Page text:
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Farewell from Dr. Bliss

Dear Students,

This is not the way any of us wanted these four years to end. Although many of you will still attend college graduation ceremonies sometime in the future, you will not have had the traditional closing dinner and poster display event that has ended every fourth-year class’s Health Sciences LEAP experience since 2004. I’m very glad, however, that you will have this celebratory book, a kind of yearbook recording and recognizing your accomplishments in completing the only such program in the country and preparing to move on toward achieving your healthcare goals. Moreover, as future healthcare professionals, you of course understand the need to suspend gatherings of all sorts at this perilous time.

I had the enormous honor of being the first to teach Health Sciences LEAP classes and to teach all four years of these classes for two decades. I have said repeatedly and to anyone who would listen that this program has provided me with the most rewarding, meaningful, and challenging teaching of my half century career. It has also taught me a great deal about social determinants of health, disparities in healthcare delivery, prejudice in all its forms, and privilege and its unearned advantages. In fact, I’m sure I’ve learned more from my students than they have from me.

To you, my last cohort of students, in particular: thank you for staying with me and with HS-LEAP, and I know you go out from it with great enthusiasm, determination, understanding, and the raw talent and intelligence that will take you far in the various directions you have decided to go. I am pleased to have had a small role in helping you start in those directions with letters and advice, and I’m happy to continue in that role for you and past Health Sciences LEAP students as long as I’m needed.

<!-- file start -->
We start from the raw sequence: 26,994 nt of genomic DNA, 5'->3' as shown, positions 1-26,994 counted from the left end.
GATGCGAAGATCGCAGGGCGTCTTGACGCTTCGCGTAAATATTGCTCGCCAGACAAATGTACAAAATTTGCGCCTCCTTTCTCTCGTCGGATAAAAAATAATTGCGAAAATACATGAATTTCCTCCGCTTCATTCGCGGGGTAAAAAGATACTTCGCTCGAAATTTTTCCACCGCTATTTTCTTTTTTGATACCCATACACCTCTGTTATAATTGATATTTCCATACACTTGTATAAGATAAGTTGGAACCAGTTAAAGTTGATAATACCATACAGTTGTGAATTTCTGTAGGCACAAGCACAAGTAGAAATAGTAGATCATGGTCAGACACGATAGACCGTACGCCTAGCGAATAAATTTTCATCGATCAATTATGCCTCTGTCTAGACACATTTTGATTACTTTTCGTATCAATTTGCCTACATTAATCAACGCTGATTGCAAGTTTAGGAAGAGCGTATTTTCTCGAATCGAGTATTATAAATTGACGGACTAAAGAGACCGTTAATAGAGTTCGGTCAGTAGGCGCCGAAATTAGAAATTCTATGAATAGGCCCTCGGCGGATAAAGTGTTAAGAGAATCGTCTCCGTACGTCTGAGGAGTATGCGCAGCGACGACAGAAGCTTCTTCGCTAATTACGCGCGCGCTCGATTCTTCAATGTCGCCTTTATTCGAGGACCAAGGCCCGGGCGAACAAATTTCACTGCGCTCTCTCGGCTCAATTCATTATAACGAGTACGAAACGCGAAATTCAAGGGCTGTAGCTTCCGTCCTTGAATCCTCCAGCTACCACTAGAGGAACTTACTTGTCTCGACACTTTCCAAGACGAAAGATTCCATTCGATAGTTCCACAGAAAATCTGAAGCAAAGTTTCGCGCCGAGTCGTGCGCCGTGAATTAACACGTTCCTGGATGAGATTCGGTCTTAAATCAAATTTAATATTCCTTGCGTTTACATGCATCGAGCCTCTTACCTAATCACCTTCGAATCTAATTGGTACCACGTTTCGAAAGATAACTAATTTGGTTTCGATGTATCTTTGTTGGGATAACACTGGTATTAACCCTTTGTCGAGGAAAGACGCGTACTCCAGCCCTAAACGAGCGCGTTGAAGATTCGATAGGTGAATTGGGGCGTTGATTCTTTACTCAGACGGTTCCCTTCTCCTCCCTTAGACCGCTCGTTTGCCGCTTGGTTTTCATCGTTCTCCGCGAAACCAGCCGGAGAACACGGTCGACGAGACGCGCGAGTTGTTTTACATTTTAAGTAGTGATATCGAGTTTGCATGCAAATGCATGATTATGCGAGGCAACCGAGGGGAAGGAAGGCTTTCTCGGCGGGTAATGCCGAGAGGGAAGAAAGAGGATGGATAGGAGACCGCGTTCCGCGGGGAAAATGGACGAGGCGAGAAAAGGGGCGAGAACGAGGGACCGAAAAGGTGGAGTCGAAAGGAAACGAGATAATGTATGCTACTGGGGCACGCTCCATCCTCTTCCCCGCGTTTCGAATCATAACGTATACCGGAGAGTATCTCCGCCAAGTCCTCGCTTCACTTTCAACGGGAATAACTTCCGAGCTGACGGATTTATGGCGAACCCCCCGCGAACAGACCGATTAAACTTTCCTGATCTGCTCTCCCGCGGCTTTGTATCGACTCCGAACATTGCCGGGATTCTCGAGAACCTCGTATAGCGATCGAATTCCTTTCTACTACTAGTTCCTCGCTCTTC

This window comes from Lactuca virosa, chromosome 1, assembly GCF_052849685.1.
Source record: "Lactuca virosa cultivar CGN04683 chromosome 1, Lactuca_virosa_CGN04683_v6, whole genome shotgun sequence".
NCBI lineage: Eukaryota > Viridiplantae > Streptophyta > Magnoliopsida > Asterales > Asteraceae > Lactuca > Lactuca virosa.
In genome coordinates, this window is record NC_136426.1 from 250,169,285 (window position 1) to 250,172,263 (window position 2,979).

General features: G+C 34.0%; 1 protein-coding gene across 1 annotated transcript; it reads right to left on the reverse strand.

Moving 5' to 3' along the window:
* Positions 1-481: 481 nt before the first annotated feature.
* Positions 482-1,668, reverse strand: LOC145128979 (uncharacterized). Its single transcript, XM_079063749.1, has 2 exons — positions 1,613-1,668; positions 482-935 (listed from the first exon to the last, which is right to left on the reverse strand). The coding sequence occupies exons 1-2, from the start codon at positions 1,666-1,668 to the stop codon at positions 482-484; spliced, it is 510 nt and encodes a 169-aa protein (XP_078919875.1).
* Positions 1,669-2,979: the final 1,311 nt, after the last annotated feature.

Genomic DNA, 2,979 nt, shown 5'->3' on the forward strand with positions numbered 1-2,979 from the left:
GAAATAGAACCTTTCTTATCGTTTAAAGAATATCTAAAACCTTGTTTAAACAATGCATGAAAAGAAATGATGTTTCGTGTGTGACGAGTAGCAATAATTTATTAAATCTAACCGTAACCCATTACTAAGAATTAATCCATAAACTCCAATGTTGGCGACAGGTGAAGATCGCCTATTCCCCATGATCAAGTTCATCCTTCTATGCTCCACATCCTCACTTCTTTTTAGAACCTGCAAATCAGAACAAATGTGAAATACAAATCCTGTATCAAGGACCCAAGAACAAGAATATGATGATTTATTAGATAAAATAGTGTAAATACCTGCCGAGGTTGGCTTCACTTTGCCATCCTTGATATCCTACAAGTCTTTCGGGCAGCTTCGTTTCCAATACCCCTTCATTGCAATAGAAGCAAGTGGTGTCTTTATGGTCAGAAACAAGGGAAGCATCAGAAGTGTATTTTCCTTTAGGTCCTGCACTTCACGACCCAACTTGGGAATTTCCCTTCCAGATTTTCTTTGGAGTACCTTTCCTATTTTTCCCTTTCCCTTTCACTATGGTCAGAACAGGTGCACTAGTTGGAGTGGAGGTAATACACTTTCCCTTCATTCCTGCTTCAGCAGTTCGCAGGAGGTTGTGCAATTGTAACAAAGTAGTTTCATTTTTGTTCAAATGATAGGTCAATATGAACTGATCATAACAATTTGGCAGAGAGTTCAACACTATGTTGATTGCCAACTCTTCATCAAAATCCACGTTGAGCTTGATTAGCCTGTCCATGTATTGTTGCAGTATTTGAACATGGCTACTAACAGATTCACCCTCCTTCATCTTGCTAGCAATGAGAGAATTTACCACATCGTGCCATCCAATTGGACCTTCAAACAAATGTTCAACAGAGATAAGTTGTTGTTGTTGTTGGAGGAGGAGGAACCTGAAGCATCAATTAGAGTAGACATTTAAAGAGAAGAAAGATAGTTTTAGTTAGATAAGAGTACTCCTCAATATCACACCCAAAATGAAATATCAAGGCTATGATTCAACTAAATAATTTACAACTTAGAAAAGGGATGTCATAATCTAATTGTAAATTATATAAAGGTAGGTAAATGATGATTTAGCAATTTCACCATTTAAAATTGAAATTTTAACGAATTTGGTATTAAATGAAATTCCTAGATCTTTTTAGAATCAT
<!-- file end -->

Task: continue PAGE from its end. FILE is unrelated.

We have seen HS-LEAP students go forth to become physicians, physician assistants, physical and occupational therapists, nurses, pharmacists, dentists, bioengineers, and researchers.  We have also seen some decide to serve others as lawyers, teachers, and public health personnel. This year, for the first time, we’ll most likely be sending one to veterinary school and another to a dance therapy program. Most importantly, we have begun, even in a small way, to remedy the crying need for more diversity among healthcare providers in Utah and the nation.

Most people who have received an honor claim to be humbled. I, on the other hand, am out-loud proud to have had this role in your lives and in Health Sciences LEAP. I wish and fully expect nothing but the best for you in the future.


Carolyn Bliss, Professor Emerita